Presenting Tender Rhythms at the 2018 NWSA Conference

Stephanie is an interdisciplinary scholar, artist, teacher, curator, activist and tender soul working on the intersection of the humanities, arts, science and technology. Originally from Belgium, she moved to the United States to pursue her doctoral degree in Women’s, Gender, and Sexuality Studies.

She describes her work as Tender Activism, shifting the focus from the individual, to the tender inter-subjective relationships between and beyond us.

Across different scholary and artistic modalities – from writing, to singing, interactive installations, EEG bio-feedback art, performance art and teaching – her body of work critiques and aims to subvert the colonial ableist hetero-patriarchial emphasis and obsession with autonomous and invulnerable subjectivity, binary sociality and phallic sexuality. Instead, she offers a radical rethinking of subjectivity, sociality and sexuality as tender.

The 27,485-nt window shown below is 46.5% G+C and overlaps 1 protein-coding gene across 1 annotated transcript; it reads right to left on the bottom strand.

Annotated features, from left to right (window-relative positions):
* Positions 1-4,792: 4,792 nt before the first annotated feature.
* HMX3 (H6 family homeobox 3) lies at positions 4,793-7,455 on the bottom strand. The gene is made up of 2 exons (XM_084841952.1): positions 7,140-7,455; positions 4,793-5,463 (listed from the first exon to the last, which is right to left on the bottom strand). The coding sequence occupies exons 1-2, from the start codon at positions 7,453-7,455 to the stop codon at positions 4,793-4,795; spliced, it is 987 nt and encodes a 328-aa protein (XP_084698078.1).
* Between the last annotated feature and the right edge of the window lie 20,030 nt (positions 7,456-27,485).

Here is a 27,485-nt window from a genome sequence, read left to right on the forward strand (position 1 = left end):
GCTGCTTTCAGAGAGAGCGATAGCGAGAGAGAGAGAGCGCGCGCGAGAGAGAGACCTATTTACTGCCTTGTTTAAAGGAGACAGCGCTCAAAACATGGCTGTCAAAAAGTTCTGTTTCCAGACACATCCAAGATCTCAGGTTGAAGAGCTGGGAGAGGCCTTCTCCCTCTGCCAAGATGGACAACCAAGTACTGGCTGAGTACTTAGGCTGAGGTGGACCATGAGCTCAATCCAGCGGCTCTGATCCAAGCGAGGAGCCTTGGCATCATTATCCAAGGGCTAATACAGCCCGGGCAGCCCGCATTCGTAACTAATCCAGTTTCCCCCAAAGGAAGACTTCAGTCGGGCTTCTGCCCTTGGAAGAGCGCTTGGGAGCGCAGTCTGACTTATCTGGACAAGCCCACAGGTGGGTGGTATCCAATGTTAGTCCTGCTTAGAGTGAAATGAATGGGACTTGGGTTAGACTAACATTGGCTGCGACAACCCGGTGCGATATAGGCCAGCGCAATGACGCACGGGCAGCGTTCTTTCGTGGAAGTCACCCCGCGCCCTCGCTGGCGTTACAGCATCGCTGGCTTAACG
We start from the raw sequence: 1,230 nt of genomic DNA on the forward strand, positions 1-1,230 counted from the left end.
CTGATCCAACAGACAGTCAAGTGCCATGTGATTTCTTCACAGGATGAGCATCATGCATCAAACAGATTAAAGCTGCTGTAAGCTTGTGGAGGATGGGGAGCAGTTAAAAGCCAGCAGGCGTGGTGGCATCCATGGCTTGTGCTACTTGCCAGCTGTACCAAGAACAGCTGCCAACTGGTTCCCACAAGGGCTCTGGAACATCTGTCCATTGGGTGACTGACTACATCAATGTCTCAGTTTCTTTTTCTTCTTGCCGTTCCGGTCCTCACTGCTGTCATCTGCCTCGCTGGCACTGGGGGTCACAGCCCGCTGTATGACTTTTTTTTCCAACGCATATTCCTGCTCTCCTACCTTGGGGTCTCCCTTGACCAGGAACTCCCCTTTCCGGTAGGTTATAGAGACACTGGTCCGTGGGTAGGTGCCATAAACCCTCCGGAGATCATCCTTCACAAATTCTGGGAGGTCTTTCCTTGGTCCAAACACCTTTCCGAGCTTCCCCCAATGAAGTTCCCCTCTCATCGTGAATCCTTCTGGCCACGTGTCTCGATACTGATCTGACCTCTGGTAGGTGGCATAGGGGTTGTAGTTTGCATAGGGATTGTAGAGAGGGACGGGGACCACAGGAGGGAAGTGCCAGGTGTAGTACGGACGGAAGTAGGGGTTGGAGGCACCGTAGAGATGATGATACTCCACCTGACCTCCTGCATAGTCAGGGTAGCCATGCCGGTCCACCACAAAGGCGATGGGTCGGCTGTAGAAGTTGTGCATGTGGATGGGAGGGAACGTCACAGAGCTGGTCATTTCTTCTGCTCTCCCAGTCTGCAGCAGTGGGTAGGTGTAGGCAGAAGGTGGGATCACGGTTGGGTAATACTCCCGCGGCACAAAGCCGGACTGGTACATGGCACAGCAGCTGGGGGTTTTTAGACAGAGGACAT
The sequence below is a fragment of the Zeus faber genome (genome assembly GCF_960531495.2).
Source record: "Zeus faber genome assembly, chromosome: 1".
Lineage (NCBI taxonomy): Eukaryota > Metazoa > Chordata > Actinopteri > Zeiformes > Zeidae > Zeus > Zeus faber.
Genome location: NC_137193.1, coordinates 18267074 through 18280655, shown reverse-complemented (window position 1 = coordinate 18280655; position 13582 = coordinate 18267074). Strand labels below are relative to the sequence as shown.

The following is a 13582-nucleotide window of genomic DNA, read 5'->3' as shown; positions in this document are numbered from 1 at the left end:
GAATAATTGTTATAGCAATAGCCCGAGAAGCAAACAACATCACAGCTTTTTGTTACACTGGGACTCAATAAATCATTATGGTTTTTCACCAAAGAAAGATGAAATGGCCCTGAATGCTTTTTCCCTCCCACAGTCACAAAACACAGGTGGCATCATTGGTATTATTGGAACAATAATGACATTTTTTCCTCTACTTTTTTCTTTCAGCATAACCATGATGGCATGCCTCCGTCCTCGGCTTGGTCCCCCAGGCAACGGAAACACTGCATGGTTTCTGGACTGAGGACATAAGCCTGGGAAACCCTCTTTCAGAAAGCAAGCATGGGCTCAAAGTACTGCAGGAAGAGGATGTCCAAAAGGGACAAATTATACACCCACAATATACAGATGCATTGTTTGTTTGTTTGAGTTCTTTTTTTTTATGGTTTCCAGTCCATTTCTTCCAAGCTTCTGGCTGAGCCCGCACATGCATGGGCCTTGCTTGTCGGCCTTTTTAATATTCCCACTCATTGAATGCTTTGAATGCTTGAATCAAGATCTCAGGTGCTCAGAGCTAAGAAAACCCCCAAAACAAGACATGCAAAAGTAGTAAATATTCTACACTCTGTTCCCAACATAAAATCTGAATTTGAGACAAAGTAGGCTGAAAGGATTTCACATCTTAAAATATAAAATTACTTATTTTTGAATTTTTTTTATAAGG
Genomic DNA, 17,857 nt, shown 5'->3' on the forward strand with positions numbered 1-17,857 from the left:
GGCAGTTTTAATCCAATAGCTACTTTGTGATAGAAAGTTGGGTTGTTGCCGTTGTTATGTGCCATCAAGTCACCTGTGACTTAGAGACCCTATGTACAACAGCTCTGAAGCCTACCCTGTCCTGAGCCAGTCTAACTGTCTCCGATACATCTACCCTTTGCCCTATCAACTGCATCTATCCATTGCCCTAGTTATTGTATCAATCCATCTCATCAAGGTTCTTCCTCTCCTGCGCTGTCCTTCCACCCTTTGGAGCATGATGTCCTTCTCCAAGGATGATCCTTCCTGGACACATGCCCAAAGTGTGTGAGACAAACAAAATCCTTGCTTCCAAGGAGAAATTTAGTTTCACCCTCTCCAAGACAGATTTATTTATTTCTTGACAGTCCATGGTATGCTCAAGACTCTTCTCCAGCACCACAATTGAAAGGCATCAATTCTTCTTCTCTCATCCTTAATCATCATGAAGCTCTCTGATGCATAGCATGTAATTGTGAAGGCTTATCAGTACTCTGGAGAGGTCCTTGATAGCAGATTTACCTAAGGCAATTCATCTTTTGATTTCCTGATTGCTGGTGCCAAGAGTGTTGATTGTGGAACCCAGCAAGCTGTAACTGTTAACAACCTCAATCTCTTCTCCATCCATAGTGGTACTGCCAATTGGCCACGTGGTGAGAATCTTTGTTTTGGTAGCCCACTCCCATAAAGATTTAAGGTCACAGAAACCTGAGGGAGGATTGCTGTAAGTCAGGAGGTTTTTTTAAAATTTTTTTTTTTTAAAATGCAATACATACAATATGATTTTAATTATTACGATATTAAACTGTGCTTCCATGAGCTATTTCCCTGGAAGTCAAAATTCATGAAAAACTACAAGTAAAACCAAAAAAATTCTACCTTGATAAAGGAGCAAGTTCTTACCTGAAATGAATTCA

This tender activism is explicitly informed by psychoanalytic, feminist, queer, Black, post-colonial, disability, philosophy, and affect study frameworks. The word-choice “tender” (Zärtlich) is immediately derived from the ‘hysterics’ in Freud’s early work, who use the word tenderness (or Zärtlichkeit) to describe an alternative and non-phallic kind of sexuality and subjectivity. Stephanie’s work reclaims the hysterics’ silenced and neglected word-choice to both unearth and continue their proto-feminist, proto-queer, proto-relational and proto-affect work and reimagine sexual desire and subjectivity as non-phallic, post-orgasmic and non-genital-centered.

Etymologically, tenderness is derived from the Indo-European -ten, -tan: to stretch or to be stretched. Rethinking individuals, and their socialities and erotics as stretcheable entities, is at the heart of Stephanie’s research and art. Encouraged by the fact that tenderness has this Indo-European root in common with words like tune and tone, Stephanie’s art attributes a central place to music and sonification. With the use of voice, ukulele, city noises, and and recent technologies in neuro-science, she creates interactive sound-installations, soundscapes, lullabies and songs that explore and give voice to the so often silenced inter-subjective tenderness.